Governor's Office of Consumer Affairs Cracks Down on Illegal Going-Out-Of-Business Sales
ATLANTA, GA – Joe Doyle, Administrator of the Governor’s Office of Consumer Affairs (OCA), has announced that the agency has entered into settlements with three different companies who allegedly held going-out-of-business sales that were not in compliance with Georgia law.
“What we see occurring,” says Mr. Doyle, “is companies that have no intention of closing up shop holding going-out-of-business sales as a strategy to increase store traffic.” Not only has the agency seen going-out-of-business sales linger on for many months, but some stores have even augmented their inventory during a “liquidation sale”. According to Georgia law, a going-out-of-business sale may not last longer than 90 days, and at the end of that 90-day period the store may no longer conduct business of that nature at that location.
OCA has entered into settlements with the following companies for allegedly holding illegitimate going-out-of-business sales:
- Shinco Trading International, Inc. d/b/a Cyrus Fine Rugs operated a retail rug dealership in Atlanta. Before shutting its doors, the company allegedly conducted a “going-out-of-business” sale for nearly 6 months. In settlement of this matter, the company has agreed to cease operating its retail business and to reimburse OCA $25,000 for administrative expenses.
- Furniture World of Dallas, Inc.,a retail furniture store in Dallas, Georgia, allegedly ran a going out of business sale for over 4 months. OCA further alleged that the business advertised a “TOTAL LIQUIDATION CLOSEOUT”, while at the same time augmenting its inventory with furniture from an affiliate store. Per the terms of the settlement, the company is required to cease doing business and to reimburse the agency $10,000 for administrative expenses.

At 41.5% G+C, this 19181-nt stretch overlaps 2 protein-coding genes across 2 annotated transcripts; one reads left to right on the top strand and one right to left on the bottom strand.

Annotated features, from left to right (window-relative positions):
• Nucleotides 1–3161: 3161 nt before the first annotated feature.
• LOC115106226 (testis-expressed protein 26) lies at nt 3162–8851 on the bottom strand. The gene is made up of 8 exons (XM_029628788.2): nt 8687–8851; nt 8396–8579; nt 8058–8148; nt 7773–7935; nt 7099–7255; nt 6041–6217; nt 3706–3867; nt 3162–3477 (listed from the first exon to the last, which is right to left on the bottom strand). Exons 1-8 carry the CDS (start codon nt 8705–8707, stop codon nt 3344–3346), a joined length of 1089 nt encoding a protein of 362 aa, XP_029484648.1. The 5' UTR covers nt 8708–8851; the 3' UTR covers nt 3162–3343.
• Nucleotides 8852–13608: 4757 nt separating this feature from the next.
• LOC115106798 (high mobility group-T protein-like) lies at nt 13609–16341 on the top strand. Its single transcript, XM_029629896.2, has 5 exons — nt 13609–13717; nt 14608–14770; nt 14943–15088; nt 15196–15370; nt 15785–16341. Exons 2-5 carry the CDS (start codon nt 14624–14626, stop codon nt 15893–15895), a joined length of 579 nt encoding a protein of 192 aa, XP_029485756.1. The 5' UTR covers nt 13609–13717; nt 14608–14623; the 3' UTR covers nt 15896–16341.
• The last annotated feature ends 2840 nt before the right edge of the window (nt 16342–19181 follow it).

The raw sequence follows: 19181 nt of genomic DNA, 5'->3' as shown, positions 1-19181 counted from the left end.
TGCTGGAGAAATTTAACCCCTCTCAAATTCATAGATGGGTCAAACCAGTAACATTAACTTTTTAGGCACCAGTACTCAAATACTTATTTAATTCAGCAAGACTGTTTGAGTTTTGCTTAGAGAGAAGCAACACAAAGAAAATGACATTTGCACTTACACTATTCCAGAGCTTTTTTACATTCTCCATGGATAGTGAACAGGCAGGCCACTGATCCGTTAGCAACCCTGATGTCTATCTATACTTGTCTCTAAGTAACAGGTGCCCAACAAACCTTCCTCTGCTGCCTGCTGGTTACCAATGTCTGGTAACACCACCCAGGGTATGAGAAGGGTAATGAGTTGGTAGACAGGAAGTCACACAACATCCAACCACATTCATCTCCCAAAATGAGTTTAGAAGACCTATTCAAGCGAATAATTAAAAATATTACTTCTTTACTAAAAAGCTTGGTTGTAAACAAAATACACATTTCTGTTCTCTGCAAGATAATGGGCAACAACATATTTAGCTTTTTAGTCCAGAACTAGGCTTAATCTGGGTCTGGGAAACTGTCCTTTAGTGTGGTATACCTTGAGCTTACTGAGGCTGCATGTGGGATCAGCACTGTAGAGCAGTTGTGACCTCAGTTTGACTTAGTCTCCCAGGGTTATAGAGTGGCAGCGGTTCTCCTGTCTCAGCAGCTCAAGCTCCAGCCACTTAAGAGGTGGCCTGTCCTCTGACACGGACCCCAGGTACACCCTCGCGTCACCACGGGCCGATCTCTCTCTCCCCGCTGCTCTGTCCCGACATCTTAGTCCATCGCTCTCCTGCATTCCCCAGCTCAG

- Ben Haverty’s Furniture-Xpress, LLC located in Chamblee, Georgia has also been the subject of an OCA investigation. The agency alleges that the company ran a going-out-of-business sale for longer than 90 days; that when investigators put the business on notice, it reopened the store as an “outlet” but continued to use the word “liquidation” on receipts and other literature; and that it conducted deceptive sales price comparisons, including wording such as “Emergency Liquidation Was $___, Now $___”, when the original prices referred to were not the actual former prices. The company has entered into a settlement with the agency, in which it has agreed to modify its sales practices to comply with the Fair Business Practices Act and to reimburse OCA $5,000 for administrative and legal expenses.
“When companies hold illegal going-out-of-business sales, they hurt ethical businesses by drawing away customers who are responding to false promises of price reductions and time-limited bargains, “ says Mr. Doyle. “And consumers are victimized because they end up paying higher prices for merchandise that they believe has been greatly discounted. The Governor’s Office of Consumer Affairs will continue to take action against companies who conduct these illegitimate sales.”
To avoid being taken advantage of by illegitimate going-out-of-business sales, the Governor’s Office of Consumer Affairs recommends that consumers conduct their own price comparisons to be certain that they are, in fact, getting a discounted price. If you notice that a company has been conducting a going-out-of-business sale for more than 90 days, contact the Governor’s Office of Consumer Affairs at 404-651-8600 or 800-869-1123.